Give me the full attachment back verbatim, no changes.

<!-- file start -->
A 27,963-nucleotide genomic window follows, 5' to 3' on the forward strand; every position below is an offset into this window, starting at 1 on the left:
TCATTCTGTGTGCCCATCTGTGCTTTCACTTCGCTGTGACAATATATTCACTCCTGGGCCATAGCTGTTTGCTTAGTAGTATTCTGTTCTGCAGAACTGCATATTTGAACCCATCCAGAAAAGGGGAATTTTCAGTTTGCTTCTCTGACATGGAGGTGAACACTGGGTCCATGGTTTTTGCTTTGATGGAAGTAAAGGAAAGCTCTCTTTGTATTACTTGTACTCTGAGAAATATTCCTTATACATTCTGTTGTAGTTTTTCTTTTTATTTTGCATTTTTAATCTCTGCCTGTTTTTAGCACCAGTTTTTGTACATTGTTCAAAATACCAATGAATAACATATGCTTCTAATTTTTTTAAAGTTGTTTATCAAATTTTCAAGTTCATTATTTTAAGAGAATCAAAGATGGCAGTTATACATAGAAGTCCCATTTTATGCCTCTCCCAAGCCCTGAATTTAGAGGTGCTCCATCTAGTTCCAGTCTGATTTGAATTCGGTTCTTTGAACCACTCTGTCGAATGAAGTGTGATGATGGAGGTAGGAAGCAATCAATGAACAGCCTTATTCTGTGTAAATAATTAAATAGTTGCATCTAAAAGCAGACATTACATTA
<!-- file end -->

A 27,963-nucleotide genomic window follows, 5' to 3' on the forward strand; every position below is an offset into this window, starting at 1 on the left:
TCATTCTGTGTGCCCATCTGTGCTTTCACTTCGCTGTGACAATATATTCACTCCTGGGCCATAGCTGTTTGCTTAGTAGTATTCTGTTCTGCAGAACTGCATATTTGAACCCATCCAGAAAAGGGGAATTTTCAGTTTGCTTCTCTGACATGGAGGTGAACACTGGGTCCATGGTTTTTGCTTTGATGGAAGTAAAGGAAAGCTCTCTTTGTATTACTTGTACTCTGAGAAATATTCCTTATACATTCTGTTGTAGTTTTTCTTTTTATTTTGCATTTTTAATCTCTGCCTGTTTTTAGCACCAGTTTTTGTACATTGTTCAAAATACCAATGAATAACATATGCTTCTAATTTTTTTAAAGTTGTTTATCAAATTTTCAAGTTCATTATTTTAAGAGAATCAAAGATGGCAGTTATACATAGAAGTCCCATTTTATGCCTCTCCCAAGCCCTGAATTTAGAGGTGCTCCATCTAGTTCCAGTCTGATTTGAATTCGGTTCTTTGAACCACTCTGTCGAATGAAGTGTGATGATGGAGGTAGGAAGCAATCAATGAACAGCCTTATTCTGTGTAAATAATTAAATAGTTGCATCTAAAAGCAGACATTACATTA